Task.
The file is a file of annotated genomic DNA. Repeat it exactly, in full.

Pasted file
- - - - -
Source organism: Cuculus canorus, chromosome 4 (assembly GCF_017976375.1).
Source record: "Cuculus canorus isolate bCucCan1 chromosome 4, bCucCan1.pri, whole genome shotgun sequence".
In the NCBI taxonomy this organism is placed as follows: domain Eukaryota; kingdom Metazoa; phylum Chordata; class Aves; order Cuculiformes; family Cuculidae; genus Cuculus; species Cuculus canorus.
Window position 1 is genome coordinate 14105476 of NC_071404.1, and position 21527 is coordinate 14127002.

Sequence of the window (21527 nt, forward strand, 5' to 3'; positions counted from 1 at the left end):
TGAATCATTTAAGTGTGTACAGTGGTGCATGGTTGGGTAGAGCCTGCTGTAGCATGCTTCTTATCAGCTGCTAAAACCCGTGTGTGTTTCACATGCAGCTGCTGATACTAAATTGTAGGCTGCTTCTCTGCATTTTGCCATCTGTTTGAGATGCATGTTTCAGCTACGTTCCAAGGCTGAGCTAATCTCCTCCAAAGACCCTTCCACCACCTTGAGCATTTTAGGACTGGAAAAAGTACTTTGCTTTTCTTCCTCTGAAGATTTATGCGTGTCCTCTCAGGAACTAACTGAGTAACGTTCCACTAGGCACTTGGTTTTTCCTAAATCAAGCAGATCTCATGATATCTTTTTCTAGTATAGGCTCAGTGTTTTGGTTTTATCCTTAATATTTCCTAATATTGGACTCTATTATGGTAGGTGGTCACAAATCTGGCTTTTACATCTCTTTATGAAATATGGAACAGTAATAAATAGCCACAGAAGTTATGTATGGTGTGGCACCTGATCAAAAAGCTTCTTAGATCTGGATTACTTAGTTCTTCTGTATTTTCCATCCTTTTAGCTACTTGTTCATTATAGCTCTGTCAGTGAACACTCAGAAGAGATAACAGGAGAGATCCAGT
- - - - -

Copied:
Source organism: Cuculus canorus, chromosome 4 (assembly GCF_017976375.1).
Source record: "Cuculus canorus isolate bCucCan1 chromosome 4, bCucCan1.pri, whole genome shotgun sequence".
In the NCBI taxonomy this organism is placed as follows: domain Eukaryota; kingdom Metazoa; phylum Chordata; class Aves; order Cuculiformes; family Cuculidae; genus Cuculus; species Cuculus canorus.
Window position 1 is genome coordinate 14105476 of NC_071404.1, and position 21527 is coordinate 14127002.

Sequence of the window (21527 nt, forward strand, 5' to 3'; positions counted from 1 at the left end):
TGAATCATTTAAGTGTGTACAGTGGTGCATGGTTGGGTAGAGCCTGCTGTAGCATGCTTCTTATCAGCTGCTAAAACCCGTGTGTGTTTCACATGCAGCTGCTGATACTAAATTGTAGGCTGCTTCTCTGCATTTTGCCATCTGTTTGAGATGCATGTTTCAGCTACGTTCCAAGGCTGAGCTAATCTCCTCCAAAGACCCTTCCACCACCTTGAGCATTTTAGGACTGGAAAAAGTACTTTGCTTTTCTTCCTCTGAAGATTTATGCGTGTCCTCTCAGGAACTAACTGAGTAACGTTCCACTAGGCACTTGGTTTTTCCTAAATCAAGCAGATCTCATGATATCTTTTTCTAGTATAGGCTCAGTGTTTTGGTTTTATCCTTAATATTTCCTAATATTGGACTCTATTATGGTAGGTGGTCACAAATCTGGCTTTTACATCTCTTTATGAAATATGGAACAGTAATAAATAGCCACAGAAGTTATGTATGGTGTGGCACCTGATCAAAAAGCTTCTTAGATCTGGATTACTTAGTTCTTCTGTATTTTCCATCCTTTTAGCTACTTGTTCATTATAGCTCTGTCAGTGAACACTCAGAAGAGATAACAGGAGAGATCCAGT